California Gov. Gavin Newsom signed a new gun bill on Friday that is explicitly modeled after Texas’ unprecedented abortion law. The state is now the first to allow citizens to sue people who make or sell banned weapons, state officials said.
The bill, SB 1327, allows Californians to sue those making, selling, transporting or distributing illegal assault weapons or ghost guns for at least $10,000 in damages. Gun dealers who illegally sell firearms to those under the age of 21 could also be liable for the same damages.
The law is modeled after the Texas “heartbeat act,” SB 8, which prohibits abortions as early as six weeks into a pregnancy. That law relies on private citizens filing lawsuits to enforce it by placing $10,000 bounties on doctors, providers and others involved in providing abortion care.
Legal experts had predicted that the SB 8 formula could be used beyond abortion. After the U.S. Supreme Court declined to block the abortion law last year, Newsom called on his state’s legislature to pass a similar bill around gun safety.
Newsom called the law the “most impactful thing we have done in decades” to advance gun safety during a press briefing Friday, calling ghost guns a “crisis.”
The governor signed the bill into law at Santa Monica College, which was the site of a deadly mass shooting in 2013 where six people, including the shooter, were killed. The gunman used an AR-15-style semi-automatic rifle he built using legally purchased components — a ghost gun that now would be subject to a lawsuit under SB 1327.
“If Texas is going to use this legal framework to essentially outlaw abortion and harm women, all with the Supreme Court’s blessing, California is going to use it to save lives and take AR-15s off our streets,” state Sen. Bob Hertzberg, who authored SB 1327, said in a statement.
Further driving home this point, Newsom ran full-page ads in several Texas newspapers Friday touting California’s answer to the Texas bill.
“If [Texas Gov. Greg Abbott] truly wants to protect the right to life, he should follow California’s lead,” Newsom said on Twitter while sharing the ad, which modifies a quote by Abbott on abortion to pertain to gun violence.
“We’re using this to save lives,” Newsom said Friday while commenting on the ads. “I can’t take what’s happening in this country — I can’t take the assault on liberty and freedom, I can’t take the rhetoric.”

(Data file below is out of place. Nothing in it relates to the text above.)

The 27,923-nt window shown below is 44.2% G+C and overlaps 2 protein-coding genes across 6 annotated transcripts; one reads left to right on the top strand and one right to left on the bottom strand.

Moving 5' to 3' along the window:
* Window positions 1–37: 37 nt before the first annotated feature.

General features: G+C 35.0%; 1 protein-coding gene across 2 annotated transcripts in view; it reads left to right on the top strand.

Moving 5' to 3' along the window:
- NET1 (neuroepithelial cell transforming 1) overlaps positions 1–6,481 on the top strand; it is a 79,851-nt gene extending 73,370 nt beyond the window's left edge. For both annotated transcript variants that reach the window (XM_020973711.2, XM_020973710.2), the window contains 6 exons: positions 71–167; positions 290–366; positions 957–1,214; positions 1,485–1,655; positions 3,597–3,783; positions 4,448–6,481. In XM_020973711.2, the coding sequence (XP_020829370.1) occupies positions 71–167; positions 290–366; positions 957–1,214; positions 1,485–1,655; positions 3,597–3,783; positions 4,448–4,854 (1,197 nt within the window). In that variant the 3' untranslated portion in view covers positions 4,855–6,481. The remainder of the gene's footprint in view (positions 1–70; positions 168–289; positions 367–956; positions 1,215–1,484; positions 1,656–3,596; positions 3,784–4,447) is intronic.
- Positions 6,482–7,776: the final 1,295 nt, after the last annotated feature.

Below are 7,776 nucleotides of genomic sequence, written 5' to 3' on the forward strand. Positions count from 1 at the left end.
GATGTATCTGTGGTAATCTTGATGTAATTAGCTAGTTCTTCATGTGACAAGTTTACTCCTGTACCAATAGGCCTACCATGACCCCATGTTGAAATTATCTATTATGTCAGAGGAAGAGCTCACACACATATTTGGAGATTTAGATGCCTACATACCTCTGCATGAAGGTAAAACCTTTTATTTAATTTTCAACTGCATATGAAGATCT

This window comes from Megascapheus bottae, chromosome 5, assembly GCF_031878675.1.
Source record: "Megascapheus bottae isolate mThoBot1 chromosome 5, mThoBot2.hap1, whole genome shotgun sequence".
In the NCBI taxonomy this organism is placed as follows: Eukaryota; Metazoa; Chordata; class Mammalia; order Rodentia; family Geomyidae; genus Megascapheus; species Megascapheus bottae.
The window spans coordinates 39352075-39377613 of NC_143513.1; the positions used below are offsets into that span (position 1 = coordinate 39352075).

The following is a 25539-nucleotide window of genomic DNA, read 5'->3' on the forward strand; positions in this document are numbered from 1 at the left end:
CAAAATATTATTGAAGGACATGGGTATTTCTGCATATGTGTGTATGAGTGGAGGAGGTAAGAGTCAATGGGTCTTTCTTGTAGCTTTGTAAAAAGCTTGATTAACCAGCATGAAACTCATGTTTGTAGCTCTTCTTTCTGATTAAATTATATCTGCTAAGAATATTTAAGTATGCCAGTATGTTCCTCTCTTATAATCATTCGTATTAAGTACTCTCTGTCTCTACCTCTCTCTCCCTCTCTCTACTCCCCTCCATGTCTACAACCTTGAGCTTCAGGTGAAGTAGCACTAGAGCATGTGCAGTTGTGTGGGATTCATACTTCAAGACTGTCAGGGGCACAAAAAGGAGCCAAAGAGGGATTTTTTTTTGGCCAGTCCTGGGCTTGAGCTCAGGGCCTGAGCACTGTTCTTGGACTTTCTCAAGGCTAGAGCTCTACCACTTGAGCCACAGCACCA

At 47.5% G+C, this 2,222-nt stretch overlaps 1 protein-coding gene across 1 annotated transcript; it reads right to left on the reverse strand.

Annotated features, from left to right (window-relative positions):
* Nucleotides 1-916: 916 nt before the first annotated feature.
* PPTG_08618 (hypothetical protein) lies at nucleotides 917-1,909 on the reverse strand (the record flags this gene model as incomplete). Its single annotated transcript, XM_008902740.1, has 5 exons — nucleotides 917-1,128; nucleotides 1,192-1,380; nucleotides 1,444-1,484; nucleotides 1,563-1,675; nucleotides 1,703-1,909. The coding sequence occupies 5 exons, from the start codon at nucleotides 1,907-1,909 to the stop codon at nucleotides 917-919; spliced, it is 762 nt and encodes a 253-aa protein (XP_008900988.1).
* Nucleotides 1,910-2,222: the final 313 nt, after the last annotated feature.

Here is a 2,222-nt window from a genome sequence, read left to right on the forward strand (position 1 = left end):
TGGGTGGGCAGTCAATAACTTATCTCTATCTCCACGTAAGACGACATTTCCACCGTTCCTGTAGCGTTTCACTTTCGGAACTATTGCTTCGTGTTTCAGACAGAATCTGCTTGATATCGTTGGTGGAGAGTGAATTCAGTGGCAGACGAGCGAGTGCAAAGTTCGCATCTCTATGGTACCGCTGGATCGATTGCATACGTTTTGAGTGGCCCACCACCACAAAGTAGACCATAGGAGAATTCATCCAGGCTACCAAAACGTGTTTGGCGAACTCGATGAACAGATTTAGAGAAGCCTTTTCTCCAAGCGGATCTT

“This is a challenging moment. The Supreme Court has put this responsibility squarely on the doorstep of governors now and legislative leaders and local leaders across this country, and we have to meet this moment,” he continued.
The California bill was applauded by gun control advocates, especially for its targeting of ghost guns, though it has been met with some criticism. The American Civil Liberties Union California Action opposed the measure precisely because it is modeled after Texas’ abortion law, warning that it “would set a dangerous legal precedent” and legitimize models like SB 8.
“The problem with this bill is the same problem as the Texas anti-abortion law it mimics: it creates an end run around the essential function of the courts to ensure that constitutional rights are protected,” ACLU California Action said in a letter to the state legislature in May.
SB 1327 joins other legislation recently signed by Newsom aimed at gun safety, including AB 2571, which prohibits the marketing of firearms to minors, and AB 1594, which allows the state, local governments and Californians to sue gun manufacturers, distributors and dealers that don’t follow new state safety and marketing standards.
The latter is modeled after one in New York, which allows state, local governments and individuals harmed by gun violence to sue gun manufacturers or dealers for liability.
California has the strongest gun safety laws and one of the lowest firearm fatality rates in the country, according to the Giffords Law Center to Prevent Gun Violence.
“There’s no other state in the United States of America doing more on gun safety than the state of California. Period, full stop,” Newsom said during Friday’s briefing. “We set the tone and the tenor for the rest of the country, and that’s exactly what we’re doing here today.”